When I began reading Intolerable: A Memoir of Extremes at the beginning of the week I did not expect to be pulled into a mesmerizing story of life in the Middle East for a young gay man. I also did not expect to learn about an Arabic world that was largely secular.
Al-Solaylee paints a life in Egypt and Yemen which once was an artistic hotbed, morphs into a place which is largely punishing to its own citizens. His reminisces of days when he would help his sisters pick out bikinis as a child in stark contrast to his visit with them in 2001 to discover his once highly independent siblings are forced to remain inside the home.
His heartbreak at the losses his family has endured, the way his native country has regressed, and his own guilt at being at home in Canada while his family lives in a war-torn state is astounding. However, what fascinated me the most about Intolerable was how Al-Solaylee explains how life in Arab nations had become largely restrictive not as a result of Islam in-and-of itself but how this religion became a way of coping and even surviving for a people who are suffering geopolitical, economical, and post-colonial fallout. English to Al-Solaylee was simply a means to escape what was becoming a life of few choices and little freedom of expression as civil uprisings and radicalization took over the Middle East.
I have never been a fan of memoir and have little memory for dates making history often a suffering, but Intolerable is told in a truthful, measured tone–as if Al-Solaylee is telling you his story over a cup of tea. His story is a prime exhibit of the “new start” Canada offers immigrants–safety, stability, and (mostly) freedom from discrimination. For a man who will never be able to come out to his family due to their strict Muslim views, Canada’s openly gay community in Toronto is truly the promised land he has been looking for. A place where he doesn’t have to look over his shoulder because of his sexual orientation and worry about execution.
Yet, I can’t help but feel suspicious of the political reasons Intolerable has been made a Canada Reads contender. Don’t get me wrong, it is a fantastic book and definitely a needed must-read for a Canadian public. Especially when many sources chalk up all the upheaval in the Middle East to its Islamic-based politics (when really it’s a culmination of so much more as Al-Solaylee points out), but at times Al-Solaylee is almost too pro-Canada. As a country Canada is far from perfect, especially in its treatment of immigrants. Perhaps his loud national pride seems off-putting to me as most Canadians I know often express their pride in a more modest way. Al-Solaylee waxes poetic about Toronto in a way which many Torontonians wouldn’t even if they feel the same way–which I suppose just goes to show how much Canadians take for granted.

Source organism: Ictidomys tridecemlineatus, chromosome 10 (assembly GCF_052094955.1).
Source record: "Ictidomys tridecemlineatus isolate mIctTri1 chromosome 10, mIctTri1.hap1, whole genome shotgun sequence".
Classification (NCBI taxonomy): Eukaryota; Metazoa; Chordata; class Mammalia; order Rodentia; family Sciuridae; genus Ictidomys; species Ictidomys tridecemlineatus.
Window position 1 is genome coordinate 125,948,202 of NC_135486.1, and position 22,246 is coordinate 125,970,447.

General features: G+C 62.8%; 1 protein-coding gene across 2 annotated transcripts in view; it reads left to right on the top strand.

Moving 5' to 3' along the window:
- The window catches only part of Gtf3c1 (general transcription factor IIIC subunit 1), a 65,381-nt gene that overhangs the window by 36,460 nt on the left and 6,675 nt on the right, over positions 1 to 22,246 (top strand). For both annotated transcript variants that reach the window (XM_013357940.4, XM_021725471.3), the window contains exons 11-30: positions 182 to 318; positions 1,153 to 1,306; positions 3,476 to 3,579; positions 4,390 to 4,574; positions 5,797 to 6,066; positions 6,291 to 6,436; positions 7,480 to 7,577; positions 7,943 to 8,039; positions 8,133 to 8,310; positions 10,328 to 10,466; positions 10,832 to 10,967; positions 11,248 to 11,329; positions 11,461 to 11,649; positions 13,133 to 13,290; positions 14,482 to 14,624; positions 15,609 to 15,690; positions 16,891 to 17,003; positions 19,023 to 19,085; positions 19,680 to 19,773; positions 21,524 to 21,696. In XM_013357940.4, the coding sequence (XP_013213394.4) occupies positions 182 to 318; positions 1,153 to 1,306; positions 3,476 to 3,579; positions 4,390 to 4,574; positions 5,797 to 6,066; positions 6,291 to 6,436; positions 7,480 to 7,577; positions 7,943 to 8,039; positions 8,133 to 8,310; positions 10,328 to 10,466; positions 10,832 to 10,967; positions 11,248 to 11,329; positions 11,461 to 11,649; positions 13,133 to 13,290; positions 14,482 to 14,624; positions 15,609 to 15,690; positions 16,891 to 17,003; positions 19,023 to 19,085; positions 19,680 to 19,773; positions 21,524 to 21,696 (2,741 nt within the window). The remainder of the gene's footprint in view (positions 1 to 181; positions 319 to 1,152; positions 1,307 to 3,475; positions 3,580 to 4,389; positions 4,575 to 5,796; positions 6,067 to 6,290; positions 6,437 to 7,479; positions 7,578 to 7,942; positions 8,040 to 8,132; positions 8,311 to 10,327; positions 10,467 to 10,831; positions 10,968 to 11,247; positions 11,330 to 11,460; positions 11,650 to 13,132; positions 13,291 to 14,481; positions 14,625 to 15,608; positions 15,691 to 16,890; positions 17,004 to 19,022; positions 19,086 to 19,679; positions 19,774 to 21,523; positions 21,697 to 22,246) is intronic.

I find making his book a part of Canada Reads is too much of a congratulatory pat on the back on Canada’s part, ignoring a great deal of things which need to be fixed and focusing on how much better we are than the Middle East right now. I do like Intolerable being read alongside An Inconvenient Indian as King has a very different opinion about the state of Canada. And I’m hoping it will pair well with When Everything Feels Like the Movies as a very different story of growing up as a homosexual man.
Al-Solaylee’s tale is moving, surprising, and at times too funny for the circumstances. By far Intolerable is one of the best written memoirs I’ve read. It’s difficult not to get invested in Al-Solaylee’s family and read the book through in one sitting, but I don’t think it’s the winner of Canada Reads 2015. Frankly, I don’t think Canada has earned it.